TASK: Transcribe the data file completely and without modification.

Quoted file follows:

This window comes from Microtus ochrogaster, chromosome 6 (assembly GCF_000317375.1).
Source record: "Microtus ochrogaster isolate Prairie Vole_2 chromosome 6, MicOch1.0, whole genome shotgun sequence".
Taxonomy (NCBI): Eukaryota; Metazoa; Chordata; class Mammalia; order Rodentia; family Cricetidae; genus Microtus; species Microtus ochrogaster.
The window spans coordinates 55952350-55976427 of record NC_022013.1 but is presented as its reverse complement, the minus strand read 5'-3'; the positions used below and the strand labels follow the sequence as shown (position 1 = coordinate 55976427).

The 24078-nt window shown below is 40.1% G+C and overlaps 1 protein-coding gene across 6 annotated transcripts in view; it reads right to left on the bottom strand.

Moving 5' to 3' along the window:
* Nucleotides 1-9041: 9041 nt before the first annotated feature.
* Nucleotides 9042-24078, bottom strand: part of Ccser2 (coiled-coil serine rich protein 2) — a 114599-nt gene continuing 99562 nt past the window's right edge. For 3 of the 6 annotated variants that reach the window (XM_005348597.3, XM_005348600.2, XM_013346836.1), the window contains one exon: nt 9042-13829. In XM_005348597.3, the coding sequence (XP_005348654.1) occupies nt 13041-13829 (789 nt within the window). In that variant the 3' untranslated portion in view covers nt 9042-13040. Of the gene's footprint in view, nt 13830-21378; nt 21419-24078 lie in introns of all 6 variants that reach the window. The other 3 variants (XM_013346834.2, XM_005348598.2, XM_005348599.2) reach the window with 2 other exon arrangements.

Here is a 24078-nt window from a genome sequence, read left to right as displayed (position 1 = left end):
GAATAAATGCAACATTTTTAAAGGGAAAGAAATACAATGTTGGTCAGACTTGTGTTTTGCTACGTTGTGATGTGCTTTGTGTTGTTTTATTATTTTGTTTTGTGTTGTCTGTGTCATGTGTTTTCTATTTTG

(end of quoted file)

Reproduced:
This window comes from Microtus ochrogaster, chromosome 6 (assembly GCF_000317375.1).
Source record: "Microtus ochrogaster isolate Prairie Vole_2 chromosome 6, MicOch1.0, whole genome shotgun sequence".
Taxonomy (NCBI): Eukaryota; Metazoa; Chordata; class Mammalia; order Rodentia; family Cricetidae; genus Microtus; species Microtus ochrogaster.
The window spans coordinates 55952350-55976427 of record NC_022013.1 but is presented as its reverse complement, the minus strand read 5'-3'; the positions used below and the strand labels follow the sequence as shown (position 1 = coordinate 55976427).

The 24078-nt window shown below is 40.1% G+C and overlaps 1 protein-coding gene across 6 annotated transcripts in view; it reads right to left on the bottom strand.

Moving 5' to 3' along the window:
* Nucleotides 1-9041: 9041 nt before the first annotated feature.
* Nucleotides 9042-24078, bottom strand: part of Ccser2 (coiled-coil serine rich protein 2) — a 114599-nt gene continuing 99562 nt past the window's right edge. For 3 of the 6 annotated variants that reach the window (XM_005348597.3, XM_005348600.2, XM_013346836.1), the window contains one exon: nt 9042-13829. In XM_005348597.3, the coding sequence (XP_005348654.1) occupies nt 13041-13829 (789 nt within the window). In that variant the 3' untranslated portion in view covers nt 9042-13040. Of the gene's footprint in view, nt 13830-21378; nt 21419-24078 lie in introns of all 6 variants that reach the window. The other 3 variants (XM_013346834.2, XM_005348598.2, XM_005348599.2) reach the window with 2 other exon arrangements.

Here is a 24078-nt window from a genome sequence, read left to right as displayed (position 1 = left end):
GAATAAATGCAACATTTTTAAAGGGAAAGAAATACAATGTTGGTCAGACTTGTGTTTTGCTACGTTGTGATGTGCTTTGTGTTGTTTTATTATTTTGTTTTGTGTTGTCTGTGTCATGTGTTTTCTATTTTG